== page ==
36th DPS Meeting, 8-12 November 2004
Session 43 Spitzer
Special Session, Friday, November 12, 2004, 10:30am-12:00noon, Lewis

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[43.09] Formation and Evolution of Planetary Systems: Placing Our Solar System in Context

D. E. Backman (SOFIA / SETI Institute), M. R. Meyer (U. Arizona), L. A. Hillenbrand (Caltech), FEPS (Formation and Evolution of Planetary Systems) Spitzer Legacy Team

Over the past 15 years abundant evidence has emerged that most stars are born with circumstellar disks. While consensus is emerging regarding the early evolution of accretion disks (t < 10 Myr), little is known about either the transition from accretion disks to debris disks (10 < t < 100 Myr) corresponding with the completion of planet formation in our system, or about the further evolution of debris disks into exozodiacal dust systems over Gyr timescales. The goals of our Spitzer Legacy Science FEPS program are to trace the evolution of planetary material around nearby stars ranging from young systems finishing stellar accretion to mature systems in which the final architectures of planetary systems should have taken form and collisions between remnant planetesimals may continue to produce observable quantities of dust.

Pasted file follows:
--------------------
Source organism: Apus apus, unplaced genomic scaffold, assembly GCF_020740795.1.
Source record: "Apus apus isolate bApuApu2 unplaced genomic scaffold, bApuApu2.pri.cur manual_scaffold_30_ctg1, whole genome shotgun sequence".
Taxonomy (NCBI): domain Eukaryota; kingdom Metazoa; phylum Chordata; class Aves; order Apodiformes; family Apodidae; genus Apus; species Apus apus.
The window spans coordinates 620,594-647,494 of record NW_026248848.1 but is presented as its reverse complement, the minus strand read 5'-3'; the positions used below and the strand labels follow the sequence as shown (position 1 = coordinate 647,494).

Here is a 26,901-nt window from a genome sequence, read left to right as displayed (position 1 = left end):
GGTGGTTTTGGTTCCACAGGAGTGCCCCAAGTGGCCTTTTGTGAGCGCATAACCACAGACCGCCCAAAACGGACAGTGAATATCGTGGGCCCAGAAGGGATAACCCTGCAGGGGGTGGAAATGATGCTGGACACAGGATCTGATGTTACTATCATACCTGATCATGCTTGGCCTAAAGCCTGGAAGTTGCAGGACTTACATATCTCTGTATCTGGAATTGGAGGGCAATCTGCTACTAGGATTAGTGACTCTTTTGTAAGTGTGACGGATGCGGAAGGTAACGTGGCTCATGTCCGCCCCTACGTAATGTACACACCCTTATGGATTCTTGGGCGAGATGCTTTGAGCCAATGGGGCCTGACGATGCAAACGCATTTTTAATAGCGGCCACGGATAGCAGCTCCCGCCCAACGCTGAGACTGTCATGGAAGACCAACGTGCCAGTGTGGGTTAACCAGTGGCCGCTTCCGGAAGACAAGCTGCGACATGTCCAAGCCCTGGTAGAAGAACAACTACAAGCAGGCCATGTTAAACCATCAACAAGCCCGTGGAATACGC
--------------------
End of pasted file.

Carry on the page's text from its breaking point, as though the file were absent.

Our strategy is to observe infrared spectral energy distributions and high-resolution spectra to infer the radial distribution of dust and gas surrounding a sample of 330 solar-type stars distributed uniformly in log(age) over 3 Myr to 3 Gyr. This approach is expected to provide insight into the diversity of planetary system architectures, constraining the range of possible outcomes of the planet formation process - thus helping to place our own planetary system in context. We report on the latest results from our program.

If you would like more information about this abstract, please follow the link to http://feps.as.arizona.edu/. This link was provided by the author. When you follow it, you will leave the Web site for this meeting; to return, you should use the Back comand on your browser.

The author(s) of this abstract have provided an email address for comments about the abstract: dbackman@mail.arc.nasa.gov

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Bulletin of the American Astronomical Society, 36 #4
© 2004. The American Astronomical Soceity.